And that's where TOTTS comes in. Whan lists his priorities as: tournaments and titles, organization, TV, the T&CP Division (1,300 teaching pros he says are an underutilized resource) and sales. "I'm a big believer in focus, so I'm focused the first few weeks on TOTTS."
The LPGA shrunk from 34 tournaments in 2008 to 25 this year -- the fewest in nearly 40 years -- partly because of the economy but also because of damaged relations between tour stops and LPGA headquarters. To fix that, Whan has contacted people like Herb Lotman, who ran the McDonald's LPGA Championship, and Jack Benjamin of the Corning Classic -- two longtime sponsors now gone. After the USGA meeting Whan flew to Florida to play golf with Donald Trump, another LPGA supporter Bivens had alienated.
Whan created a brain trust of Hall of Fame players Annika Sorenstam and Nancy Lopez, Mechem and former JC Penney executive W.R. Howell. They will be his sounding board for ideas. Sorenstam calls Whan "a smart man with great people skills. He listens well and has a good perspective and understanding of our business. I am very excited about the LPGA's future."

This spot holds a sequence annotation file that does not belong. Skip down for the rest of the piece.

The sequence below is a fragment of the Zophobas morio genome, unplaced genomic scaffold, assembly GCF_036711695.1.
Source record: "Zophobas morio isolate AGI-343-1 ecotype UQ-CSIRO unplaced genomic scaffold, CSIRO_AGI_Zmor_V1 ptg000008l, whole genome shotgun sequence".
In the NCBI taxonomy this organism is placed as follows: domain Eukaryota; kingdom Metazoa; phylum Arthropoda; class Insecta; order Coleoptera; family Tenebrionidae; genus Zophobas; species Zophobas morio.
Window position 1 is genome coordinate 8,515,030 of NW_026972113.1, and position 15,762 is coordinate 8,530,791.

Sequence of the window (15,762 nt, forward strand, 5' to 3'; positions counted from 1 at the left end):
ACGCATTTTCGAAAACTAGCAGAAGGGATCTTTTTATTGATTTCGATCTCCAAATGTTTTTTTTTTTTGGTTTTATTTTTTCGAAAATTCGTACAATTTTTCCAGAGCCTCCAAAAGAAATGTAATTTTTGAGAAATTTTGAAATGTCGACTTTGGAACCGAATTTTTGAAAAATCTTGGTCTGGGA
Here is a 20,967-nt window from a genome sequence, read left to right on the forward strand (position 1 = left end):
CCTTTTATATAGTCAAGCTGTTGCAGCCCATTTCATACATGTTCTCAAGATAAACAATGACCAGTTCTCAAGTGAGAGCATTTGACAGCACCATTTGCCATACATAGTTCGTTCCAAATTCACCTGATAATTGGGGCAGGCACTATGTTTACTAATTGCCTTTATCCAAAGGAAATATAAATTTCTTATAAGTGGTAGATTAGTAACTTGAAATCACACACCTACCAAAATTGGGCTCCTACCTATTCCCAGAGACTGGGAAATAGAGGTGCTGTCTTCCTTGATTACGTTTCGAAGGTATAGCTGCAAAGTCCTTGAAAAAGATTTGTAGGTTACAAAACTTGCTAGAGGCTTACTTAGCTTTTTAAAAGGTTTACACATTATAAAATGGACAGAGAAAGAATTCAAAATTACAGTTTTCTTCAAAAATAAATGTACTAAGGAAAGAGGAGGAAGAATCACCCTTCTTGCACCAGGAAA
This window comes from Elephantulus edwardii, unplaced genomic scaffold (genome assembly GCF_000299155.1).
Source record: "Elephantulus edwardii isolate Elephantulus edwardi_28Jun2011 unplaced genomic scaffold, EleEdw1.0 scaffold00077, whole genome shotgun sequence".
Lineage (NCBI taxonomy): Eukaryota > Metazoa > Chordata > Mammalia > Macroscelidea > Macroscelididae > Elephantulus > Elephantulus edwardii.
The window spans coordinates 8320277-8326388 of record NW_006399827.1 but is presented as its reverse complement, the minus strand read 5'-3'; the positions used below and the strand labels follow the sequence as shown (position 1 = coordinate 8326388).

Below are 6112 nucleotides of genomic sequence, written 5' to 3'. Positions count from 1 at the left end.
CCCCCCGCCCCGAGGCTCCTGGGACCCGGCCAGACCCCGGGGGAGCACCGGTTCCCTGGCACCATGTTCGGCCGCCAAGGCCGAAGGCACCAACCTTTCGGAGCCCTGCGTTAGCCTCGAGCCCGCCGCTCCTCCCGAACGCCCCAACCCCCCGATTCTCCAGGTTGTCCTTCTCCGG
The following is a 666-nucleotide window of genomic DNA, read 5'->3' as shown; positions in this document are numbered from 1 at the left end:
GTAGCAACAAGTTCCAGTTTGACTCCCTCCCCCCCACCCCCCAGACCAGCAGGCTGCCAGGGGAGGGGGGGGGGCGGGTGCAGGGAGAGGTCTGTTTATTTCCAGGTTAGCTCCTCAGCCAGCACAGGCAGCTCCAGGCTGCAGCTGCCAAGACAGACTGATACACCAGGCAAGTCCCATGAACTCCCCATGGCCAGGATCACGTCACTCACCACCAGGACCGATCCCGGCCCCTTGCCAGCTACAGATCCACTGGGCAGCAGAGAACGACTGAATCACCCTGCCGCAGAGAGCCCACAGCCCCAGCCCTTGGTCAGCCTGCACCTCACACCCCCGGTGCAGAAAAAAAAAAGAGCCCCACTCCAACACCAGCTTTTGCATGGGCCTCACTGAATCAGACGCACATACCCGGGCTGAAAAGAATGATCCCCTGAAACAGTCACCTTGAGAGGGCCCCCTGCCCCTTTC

Whan grasps that the LPGA is not a big business that can be run from on high but rather a mom-and-pop grocery store where the commissioner's main job is service -- making the sponsors and event owners feel appreciated. "He's as smart as a whip, creative and open to other people's ideas," says USGA senior technical director Dick Rugge, who worked with Whan at TaylorMade. "He's cool under pressure and a great leader who can be disarming with his self-deprecating humor."
Those qualities impressed the search committee. Whan knew the subject, spoke with passion and asked questions. "He is dynamic and knowledgeable and open to hearing what tournament owners and sponsors have to say," says Gail Graham, president of the Tournament Owners Association, which was often at odds with Bivens. "And I think that the players will engage well with him."